A couple of years ago, I saw this happening in my relationships with my horses and I knew I had to fix it.

I grew up in New Mexico with horses in my backyard. I spent much of my youth with my favorite horse, Flying Mok (I don’t know where the name came from). We covered miles of trail along the Rio Grande and spent hours in the arena. When not riding, I would sit on a large branch of the cottonwood tree that shaded his corral and just watch him eat. I participated in some horse shows and took home my share of ribbons, but the main objective was to have fun, and we did, and our relationship proved it.

As an adult, after college and more financial stability, I got back into horses via my teenage daughter who needed a hobby and a sport. I took her to one of the local barns and her love affair with horses began and mine was resurrected. She wanted to focus on showing, so we did. It was something we enjoyed together – a mother/daughter bonding experience that softened the angst of her teenage years. When she went to college, I was left with some very lovely, very expensive horses, so I decided to go into showing full boat. My love for horses and my competitive nature fit together like a custom made glove and I was all in. My horses and I did very well for several years, but after a while, it seemed like my whole life became all about the next show. Sometimes I’d go to shows twice a month, often traveling far from home in search of the rainbow of ribbons. After a while, I noticed that my horses didn’t seem to be making much improvement, their neurosis and fears increased, and I became more and more frustrated. It wasn’t fun anymore.

I’d been introduced to Natural Horsemanship via a Parelli Horse and Soul Tour some years earlier. I enjoyed the demonstrations and respected the training methods and philosophy the Parelli’s espoused, but I didn’t have time to embrace the philosophy. I had to prepare for the next show!

After more years of showing, anxiety, and frustration with minimal improvement, I finally realized that my love affair with horses was dying. I decided to look at this Natural Horsemanship closer. I had to nurture my relationship with my horses, because those relationships and spending time with my horses had always been my “soul food” and I was starving.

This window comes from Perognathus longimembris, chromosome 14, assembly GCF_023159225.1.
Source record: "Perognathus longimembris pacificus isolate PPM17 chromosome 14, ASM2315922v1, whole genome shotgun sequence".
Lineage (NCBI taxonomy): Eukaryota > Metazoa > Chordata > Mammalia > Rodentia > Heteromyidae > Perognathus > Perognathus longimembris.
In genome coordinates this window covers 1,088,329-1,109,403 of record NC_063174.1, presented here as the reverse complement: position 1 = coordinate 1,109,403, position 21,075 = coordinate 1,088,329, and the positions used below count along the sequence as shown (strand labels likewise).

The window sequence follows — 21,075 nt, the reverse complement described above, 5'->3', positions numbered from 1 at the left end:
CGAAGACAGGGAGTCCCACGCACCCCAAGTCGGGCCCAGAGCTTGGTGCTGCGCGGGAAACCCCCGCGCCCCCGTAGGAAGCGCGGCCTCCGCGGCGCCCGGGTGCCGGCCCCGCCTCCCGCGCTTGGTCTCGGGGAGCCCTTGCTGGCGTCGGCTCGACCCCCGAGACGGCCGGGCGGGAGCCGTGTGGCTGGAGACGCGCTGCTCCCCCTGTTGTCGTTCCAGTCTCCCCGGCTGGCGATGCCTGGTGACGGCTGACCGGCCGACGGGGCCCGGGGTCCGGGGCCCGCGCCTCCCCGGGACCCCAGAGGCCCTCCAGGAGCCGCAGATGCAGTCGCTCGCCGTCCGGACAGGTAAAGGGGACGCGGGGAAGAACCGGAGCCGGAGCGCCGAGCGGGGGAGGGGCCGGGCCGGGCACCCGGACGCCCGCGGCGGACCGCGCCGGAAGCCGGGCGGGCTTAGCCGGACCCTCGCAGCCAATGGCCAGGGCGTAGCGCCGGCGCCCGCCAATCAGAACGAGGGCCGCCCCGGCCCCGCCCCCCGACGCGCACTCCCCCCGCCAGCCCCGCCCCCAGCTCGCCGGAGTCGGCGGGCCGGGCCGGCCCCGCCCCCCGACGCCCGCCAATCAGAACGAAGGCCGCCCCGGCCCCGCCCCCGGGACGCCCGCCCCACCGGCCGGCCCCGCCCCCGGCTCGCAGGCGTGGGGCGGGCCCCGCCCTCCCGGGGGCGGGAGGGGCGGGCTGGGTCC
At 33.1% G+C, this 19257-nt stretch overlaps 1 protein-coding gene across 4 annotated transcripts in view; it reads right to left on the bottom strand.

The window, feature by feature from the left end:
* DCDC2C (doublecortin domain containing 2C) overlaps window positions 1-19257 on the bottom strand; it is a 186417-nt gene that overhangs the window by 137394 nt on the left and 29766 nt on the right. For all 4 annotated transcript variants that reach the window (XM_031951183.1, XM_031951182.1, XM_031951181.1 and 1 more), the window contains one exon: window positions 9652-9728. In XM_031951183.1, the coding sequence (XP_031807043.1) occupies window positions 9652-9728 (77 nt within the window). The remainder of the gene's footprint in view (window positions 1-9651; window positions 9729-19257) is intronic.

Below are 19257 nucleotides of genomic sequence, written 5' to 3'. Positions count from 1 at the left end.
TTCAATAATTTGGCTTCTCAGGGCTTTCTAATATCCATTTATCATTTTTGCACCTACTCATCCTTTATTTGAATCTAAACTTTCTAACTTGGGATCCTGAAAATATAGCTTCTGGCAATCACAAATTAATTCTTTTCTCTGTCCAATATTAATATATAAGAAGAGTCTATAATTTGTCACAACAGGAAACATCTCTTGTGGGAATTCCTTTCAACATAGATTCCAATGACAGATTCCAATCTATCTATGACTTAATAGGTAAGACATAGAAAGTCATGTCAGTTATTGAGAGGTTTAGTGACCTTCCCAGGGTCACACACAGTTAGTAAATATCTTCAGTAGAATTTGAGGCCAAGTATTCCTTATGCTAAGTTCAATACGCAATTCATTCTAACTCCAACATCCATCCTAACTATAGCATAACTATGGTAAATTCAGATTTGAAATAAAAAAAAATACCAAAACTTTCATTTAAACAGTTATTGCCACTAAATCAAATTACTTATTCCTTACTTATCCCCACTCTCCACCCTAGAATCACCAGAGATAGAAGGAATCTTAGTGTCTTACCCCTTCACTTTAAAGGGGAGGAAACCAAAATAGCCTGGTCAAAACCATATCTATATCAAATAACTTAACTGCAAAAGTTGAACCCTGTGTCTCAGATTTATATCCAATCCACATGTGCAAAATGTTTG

I ventured to the “mecca” of Parelli Natural Horsemanship, the Colorado Ranch Campus, for the first time in 2014, for a four-week course. I took my horse Chaco, who had been my greatest challenge to date. Chaco was energetic, athletic, spooky, unpredictable, uncomfortable with contact, and quite frankly, a bit scary to me. Other people may have not felt the same about him, but that didn’t matter. He was scary to me, and our relationship had miles to go.

What I learned in that four-week course assured me with absolute certainty that Natural Horsemanship was the path I needed to pursue, to better myself as a horsewoman and as a person. I learned that like people, horses needed to be treated as individuals. They have fears, quirks, moods, aches, pains, and NEEDS that I had been ignoring. I’d been so focused on achieving better scores, more ribbons, more awards with my horses that all I’d done was damage the relationship.

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Chaco and me watching a demo at the Parelli campus. June 2016

Three courses and two years later, I am a different horsewoman. I have a long way to go, but I am becoming more confident, more patient, and more understanding of my horses’ NEEDS and they in turn are starting to enjoy being with me. I can tell when I get out of the car and they come to greet me. I can tell when they are so willing to be a partner that they ask questions and trust me with the answers. I can tell when they are calm, connected, and responsive when I am working with them on the ground or under saddle. The love affair is reborn.

In the first book of my historical mystery series, Dead Eye Dame, one of the sub-plots centers on the relationship between a woman and her horse. The protagonist, the not-yet-famous Annie Oakley, has a special bond with Buck, a golden horse with a midnight-black mane and tail. While Buck doesn’t exactly help her solve the murder, his relationship with Annie carries her through some tumultuous times and proves to be one that she cannot live without.